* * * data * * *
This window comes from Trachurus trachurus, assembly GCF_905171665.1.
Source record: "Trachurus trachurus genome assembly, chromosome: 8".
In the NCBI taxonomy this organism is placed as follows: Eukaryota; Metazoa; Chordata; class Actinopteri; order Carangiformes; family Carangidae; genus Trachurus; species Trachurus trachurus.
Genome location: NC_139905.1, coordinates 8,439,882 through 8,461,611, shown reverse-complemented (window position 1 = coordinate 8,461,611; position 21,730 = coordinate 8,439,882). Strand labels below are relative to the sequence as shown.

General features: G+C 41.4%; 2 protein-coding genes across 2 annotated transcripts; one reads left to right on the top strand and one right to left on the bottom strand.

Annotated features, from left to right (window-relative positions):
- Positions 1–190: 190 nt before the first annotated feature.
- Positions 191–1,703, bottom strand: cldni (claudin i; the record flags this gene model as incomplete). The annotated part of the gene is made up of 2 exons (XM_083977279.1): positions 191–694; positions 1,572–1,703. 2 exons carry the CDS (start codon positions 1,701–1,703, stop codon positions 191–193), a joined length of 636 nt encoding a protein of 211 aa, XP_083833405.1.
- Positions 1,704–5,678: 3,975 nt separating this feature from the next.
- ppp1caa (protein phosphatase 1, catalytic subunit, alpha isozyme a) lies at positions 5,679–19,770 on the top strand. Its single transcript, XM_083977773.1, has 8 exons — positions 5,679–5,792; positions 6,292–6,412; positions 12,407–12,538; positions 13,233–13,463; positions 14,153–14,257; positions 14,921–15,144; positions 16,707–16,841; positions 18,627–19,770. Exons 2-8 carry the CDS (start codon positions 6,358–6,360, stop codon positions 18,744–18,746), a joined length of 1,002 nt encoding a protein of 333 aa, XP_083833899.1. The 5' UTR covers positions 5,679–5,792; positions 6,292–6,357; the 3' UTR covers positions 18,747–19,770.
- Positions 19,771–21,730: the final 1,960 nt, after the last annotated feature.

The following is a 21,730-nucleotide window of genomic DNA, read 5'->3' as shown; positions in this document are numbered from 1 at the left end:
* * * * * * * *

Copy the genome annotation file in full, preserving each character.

This window comes from Trachurus trachurus, assembly GCF_905171665.1.
Source record: "Trachurus trachurus genome assembly, chromosome: 8".
In the NCBI taxonomy this organism is placed as follows: Eukaryota; Metazoa; Chordata; class Actinopteri; order Carangiformes; family Carangidae; genus Trachurus; species Trachurus trachurus.
Genome location: NC_139905.1, coordinates 8,439,882 through 8,461,611, shown reverse-complemented (window position 1 = coordinate 8,461,611; position 21,730 = coordinate 8,439,882). Strand labels below are relative to the sequence as shown.

General features: G+C 41.4%; 2 protein-coding genes across 2 annotated transcripts; one reads left to right on the top strand and one right to left on the bottom strand.

Annotated features, from left to right (window-relative positions):
- Positions 1–190: 190 nt before the first annotated feature.
- Positions 191–1,703, bottom strand: cldni (claudin i; the record flags this gene model as incomplete). The annotated part of the gene is made up of 2 exons (XM_083977279.1): positions 191–694; positions 1,572–1,703. 2 exons carry the CDS (start codon positions 1,701–1,703, stop codon positions 191–193), a joined length of 636 nt encoding a protein of 211 aa, XP_083833405.1.
- Positions 1,704–5,678: 3,975 nt separating this feature from the next.
- ppp1caa (protein phosphatase 1, catalytic subunit, alpha isozyme a) lies at positions 5,679–19,770 on the top strand. Its single transcript, XM_083977773.1, has 8 exons — positions 5,679–5,792; positions 6,292–6,412; positions 12,407–12,538; positions 13,233–13,463; positions 14,153–14,257; positions 14,921–15,144; positions 16,707–16,841; positions 18,627–19,770. Exons 2-8 carry the CDS (start codon positions 6,358–6,360, stop codon positions 18,744–18,746), a joined length of 1,002 nt encoding a protein of 333 aa, XP_083833899.1. The 5' UTR covers positions 5,679–5,792; positions 6,292–6,357; the 3' UTR covers positions 18,747–19,770.
- Positions 19,771–21,730: the final 1,960 nt, after the last annotated feature.

The following is a 21,730-nucleotide window of genomic DNA, read 5'->3' as shown; positions in this document are numbered from 1 at the left end: